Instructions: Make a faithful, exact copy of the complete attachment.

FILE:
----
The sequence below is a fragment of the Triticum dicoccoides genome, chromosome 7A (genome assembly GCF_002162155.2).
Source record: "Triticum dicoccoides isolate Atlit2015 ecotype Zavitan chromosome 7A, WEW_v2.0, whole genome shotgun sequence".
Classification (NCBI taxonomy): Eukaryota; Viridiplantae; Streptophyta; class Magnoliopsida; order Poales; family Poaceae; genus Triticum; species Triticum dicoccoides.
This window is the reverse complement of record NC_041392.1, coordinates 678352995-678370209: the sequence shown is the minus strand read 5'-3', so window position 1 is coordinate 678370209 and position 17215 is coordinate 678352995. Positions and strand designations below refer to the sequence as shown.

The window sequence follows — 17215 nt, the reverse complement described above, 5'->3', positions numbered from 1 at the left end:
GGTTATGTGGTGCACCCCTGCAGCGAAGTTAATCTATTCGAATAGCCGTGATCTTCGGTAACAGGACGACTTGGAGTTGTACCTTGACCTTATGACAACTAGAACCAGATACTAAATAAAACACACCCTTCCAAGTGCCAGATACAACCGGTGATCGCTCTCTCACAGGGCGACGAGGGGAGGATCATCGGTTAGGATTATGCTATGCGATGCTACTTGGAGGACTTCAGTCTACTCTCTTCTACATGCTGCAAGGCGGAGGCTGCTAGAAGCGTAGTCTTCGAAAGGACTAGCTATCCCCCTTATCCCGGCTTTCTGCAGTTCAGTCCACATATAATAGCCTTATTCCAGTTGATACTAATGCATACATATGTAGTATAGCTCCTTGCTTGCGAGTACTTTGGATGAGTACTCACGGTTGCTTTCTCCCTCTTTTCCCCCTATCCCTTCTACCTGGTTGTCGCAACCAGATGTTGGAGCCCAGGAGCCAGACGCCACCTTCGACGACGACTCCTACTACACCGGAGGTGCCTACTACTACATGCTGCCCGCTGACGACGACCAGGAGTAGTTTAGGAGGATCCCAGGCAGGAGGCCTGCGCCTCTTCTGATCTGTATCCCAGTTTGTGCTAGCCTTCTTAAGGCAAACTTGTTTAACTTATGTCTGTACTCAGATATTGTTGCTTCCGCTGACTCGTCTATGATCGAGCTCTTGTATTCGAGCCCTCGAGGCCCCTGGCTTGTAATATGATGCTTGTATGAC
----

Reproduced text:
The sequence below is a fragment of the Triticum dicoccoides genome, chromosome 7A (genome assembly GCF_002162155.2).
Source record: "Triticum dicoccoides isolate Atlit2015 ecotype Zavitan chromosome 7A, WEW_v2.0, whole genome shotgun sequence".
Classification (NCBI taxonomy): Eukaryota; Viridiplantae; Streptophyta; class Magnoliopsida; order Poales; family Poaceae; genus Triticum; species Triticum dicoccoides.
This window is the reverse complement of record NC_041392.1, coordinates 678352995-678370209: the sequence shown is the minus strand read 5'-3', so window position 1 is coordinate 678370209 and position 17215 is coordinate 678352995. Positions and strand designations below refer to the sequence as shown.

The window sequence follows — 17215 nt, the reverse complement described above, 5'->3', positions numbered from 1 at the left end:
GGTTATGTGGTGCACCCCTGCAGCGAAGTTAATCTATTCGAATAGCCGTGATCTTCGGTAACAGGACGACTTGGAGTTGTACCTTGACCTTATGACAACTAGAACCAGATACTAAATAAAACACACCCTTCCAAGTGCCAGATACAACCGGTGATCGCTCTCTCACAGGGCGACGAGGGGAGGATCATCGGTTAGGATTATGCTATGCGATGCTACTTGGAGGACTTCAGTCTACTCTCTTCTACATGCTGCAAGGCGGAGGCTGCTAGAAGCGTAGTCTTCGAAAGGACTAGCTATCCCCCTTATCCCGGCTTTCTGCAGTTCAGTCCACATATAATAGCCTTATTCCAGTTGATACTAATGCATACATATGTAGTATAGCTCCTTGCTTGCGAGTACTTTGGATGAGTACTCACGGTTGCTTTCTCCCTCTTTTCCCCCTATCCCTTCTACCTGGTTGTCGCAACCAGATGTTGGAGCCCAGGAGCCAGACGCCACCTTCGACGACGACTCCTACTACACCGGAGGTGCCTACTACTACATGCTGCCCGCTGACGACGACCAGGAGTAGTTTAGGAGGATCCCAGGCAGGAGGCCTGCGCCTCTTCTGATCTGTATCCCAGTTTGTGCTAGCCTTCTTAAGGCAAACTTGTTTAACTTATGTCTGTACTCAGATATTGTTGCTTCCGCTGACTCGTCTATGATCGAGCTCTTGTATTCGAGCCCTCGAGGCCCCTGGCTTGTAATATGATGCTTGTATGAC